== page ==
Just curious, as to how many of you take your company or department members out to view renovation or construction projects? I know alot of times firefighters grumble when we say we are loading up to head down to "so and so's" place to complete a familiarization tour. Never once have I ever in my career, been to one of these tours and not learned something new. Everytime I have increased my personal education or experience which greatly helped my career. This is exactly why I force the grumblers to load up and get on the road.
During a recent "field trip" we toured a commercial / residential mixed occupancy that temporary holds alot of people who are passing through our region. On this particular renovation project, we uncovered some very interesting contractor work. Some of which is very old and others not so much. We were told by the GC that this occupancy had been renovated twice before to upfit, different tenants in this large building. The day we stopped to tour the facility, they were still in mid-demo mode. Walls and ceilings were opened up. Perfect time to see how the actual structure was built.
When we think heat tape for plumbing, we usually think mobile homes or trailers in the colder climate of the US. Well here we have heat tape and a "special outlet" which was hidden behind a sheetrock ceiling with power protecting a 6" pipe.
As we continued on throughout the remainder of the structure, we came upon some interesting plumbing fixtures that had an overzealous plumber who made holes for his work in pre-stressed concrete panels. This was hidden by a sheetrocked ceiling as well.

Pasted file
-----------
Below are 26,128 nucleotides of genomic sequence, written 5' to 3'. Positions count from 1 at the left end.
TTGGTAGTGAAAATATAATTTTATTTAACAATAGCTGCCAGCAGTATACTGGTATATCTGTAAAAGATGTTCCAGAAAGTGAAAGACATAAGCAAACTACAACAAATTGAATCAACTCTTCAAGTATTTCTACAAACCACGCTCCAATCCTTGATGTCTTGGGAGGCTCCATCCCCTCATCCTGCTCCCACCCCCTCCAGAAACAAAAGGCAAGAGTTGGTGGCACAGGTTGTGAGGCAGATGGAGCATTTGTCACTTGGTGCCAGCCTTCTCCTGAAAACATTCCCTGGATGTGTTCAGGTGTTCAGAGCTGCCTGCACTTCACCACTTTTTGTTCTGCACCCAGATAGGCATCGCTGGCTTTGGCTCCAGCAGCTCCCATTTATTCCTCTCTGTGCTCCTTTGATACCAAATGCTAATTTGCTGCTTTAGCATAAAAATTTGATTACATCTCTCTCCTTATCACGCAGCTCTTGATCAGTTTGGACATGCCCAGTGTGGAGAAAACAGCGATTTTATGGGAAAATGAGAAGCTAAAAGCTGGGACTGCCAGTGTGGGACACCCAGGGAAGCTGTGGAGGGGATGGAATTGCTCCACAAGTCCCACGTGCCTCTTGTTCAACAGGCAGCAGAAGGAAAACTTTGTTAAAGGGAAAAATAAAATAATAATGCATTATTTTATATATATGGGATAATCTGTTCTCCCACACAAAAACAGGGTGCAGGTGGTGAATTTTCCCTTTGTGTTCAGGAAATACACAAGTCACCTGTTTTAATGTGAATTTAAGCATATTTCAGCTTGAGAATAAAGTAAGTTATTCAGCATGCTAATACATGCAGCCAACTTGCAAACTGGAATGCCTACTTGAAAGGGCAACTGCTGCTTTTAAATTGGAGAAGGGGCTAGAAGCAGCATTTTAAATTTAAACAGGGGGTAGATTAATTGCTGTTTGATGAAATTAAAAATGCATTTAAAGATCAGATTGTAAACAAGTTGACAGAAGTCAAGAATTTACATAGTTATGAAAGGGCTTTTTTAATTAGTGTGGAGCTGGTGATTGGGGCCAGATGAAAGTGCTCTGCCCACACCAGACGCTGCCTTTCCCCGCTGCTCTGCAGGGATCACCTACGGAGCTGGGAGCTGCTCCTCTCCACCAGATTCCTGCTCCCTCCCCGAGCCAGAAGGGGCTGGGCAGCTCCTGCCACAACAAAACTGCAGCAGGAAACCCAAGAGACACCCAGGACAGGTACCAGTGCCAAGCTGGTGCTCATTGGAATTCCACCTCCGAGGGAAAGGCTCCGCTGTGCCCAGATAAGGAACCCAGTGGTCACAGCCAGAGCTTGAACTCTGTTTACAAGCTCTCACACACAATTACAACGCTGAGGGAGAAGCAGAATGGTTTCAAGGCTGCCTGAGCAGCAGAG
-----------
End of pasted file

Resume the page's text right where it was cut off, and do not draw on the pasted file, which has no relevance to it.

You will note the steel cable which actually creates the PRE-STRESSED feature for providing the strength in between the plumbing trap. This was in the first floor ceiling. The concrete is the actual floor of the second floor.
This last shot is actually a breach in a different section of the same pre-stressed contrete panel and the hole was 12"x 24" in size. The hole was made so a cold air return plenium could bring the room air back to the heating system. This was hidden by an air grate in a drop ceiling grid system.
Did you note that there is only one steel cable? The second appears to have been cut to make the hole unobstructed. Many have seen this type of work with the new lightweight TGI beams, but this goes to show that even though it's concrete, contractors who need to get their work done in the quickest or shortest route will breach the hardest of construction materials.
Make sure you and your crew go out and tour renovation projects, meet the GC and ask if you can have a tour of the construction site. This is the only way you can obtain valuable information about the construction type in the older pre-existing occupancies.
Take care and stay safe.